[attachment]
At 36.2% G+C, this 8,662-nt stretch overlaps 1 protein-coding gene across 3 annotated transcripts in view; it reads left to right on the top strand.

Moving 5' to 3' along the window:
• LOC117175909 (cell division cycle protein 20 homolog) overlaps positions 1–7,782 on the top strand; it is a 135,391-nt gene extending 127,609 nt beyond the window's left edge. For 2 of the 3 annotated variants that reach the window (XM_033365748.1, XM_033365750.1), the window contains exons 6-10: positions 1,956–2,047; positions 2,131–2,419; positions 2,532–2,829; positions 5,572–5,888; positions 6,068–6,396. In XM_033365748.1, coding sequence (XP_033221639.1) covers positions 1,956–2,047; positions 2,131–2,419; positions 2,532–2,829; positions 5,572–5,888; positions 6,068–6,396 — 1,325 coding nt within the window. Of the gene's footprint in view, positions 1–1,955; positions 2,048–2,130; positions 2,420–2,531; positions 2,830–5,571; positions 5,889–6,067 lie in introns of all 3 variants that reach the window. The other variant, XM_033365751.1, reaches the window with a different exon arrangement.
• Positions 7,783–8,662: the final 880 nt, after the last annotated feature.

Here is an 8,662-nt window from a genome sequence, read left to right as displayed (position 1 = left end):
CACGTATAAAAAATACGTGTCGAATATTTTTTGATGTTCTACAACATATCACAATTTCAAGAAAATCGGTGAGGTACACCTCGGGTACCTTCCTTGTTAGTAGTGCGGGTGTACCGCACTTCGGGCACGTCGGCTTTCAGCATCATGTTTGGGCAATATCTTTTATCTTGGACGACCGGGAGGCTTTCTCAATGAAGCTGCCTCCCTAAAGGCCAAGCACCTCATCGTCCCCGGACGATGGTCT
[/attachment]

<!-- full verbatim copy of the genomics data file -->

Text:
At 36.2% G+C, this 8,662-nt stretch overlaps 1 protein-coding gene across 3 annotated transcripts in view; it reads left to right on the top strand.

Moving 5' to 3' along the window:
• LOC117175909 (cell division cycle protein 20 homolog) overlaps positions 1–7,782 on the top strand; it is a 135,391-nt gene extending 127,609 nt beyond the window's left edge. For 2 of the 3 annotated variants that reach the window (XM_033365748.1, XM_033365750.1), the window contains exons 6-10: positions 1,956–2,047; positions 2,131–2,419; positions 2,532–2,829; positions 5,572–5,888; positions 6,068–6,396. In XM_033365748.1, coding sequence (XP_033221639.1) covers positions 1,956–2,047; positions 2,131–2,419; positions 2,532–2,829; positions 5,572–5,888; positions 6,068–6,396 — 1,325 coding nt within the window. Of the gene's footprint in view, positions 1–1,955; positions 2,048–2,130; positions 2,420–2,531; positions 2,830–5,571; positions 5,889–6,067 lie in introns of all 3 variants that reach the window. The other variant, XM_033365751.1, reaches the window with a different exon arrangement.
• Positions 7,783–8,662: the final 880 nt, after the last annotated feature.

Here is an 8,662-nt window from a genome sequence, read left to right as displayed (position 1 = left end):
CACGTATAAAAAATACGTGTCGAATATTTTTTGATGTTCTACAACATATCACAATTTCAAGAAAATCGGTGAGGTACACCTCGGGTACCTTCCTTGTTAGTAGTGCGGGTGTACCGCACTTCGGGCACGTCGGCTTTCAGCATCATGTTTGGGCAATATCTTTTATCTTGGACGACCGGGAGGCTTTCTCAATGAAGCTGCCTCCCTAAAGGCCAAGCACCTCATCGTCCCCGGACGATGGTCT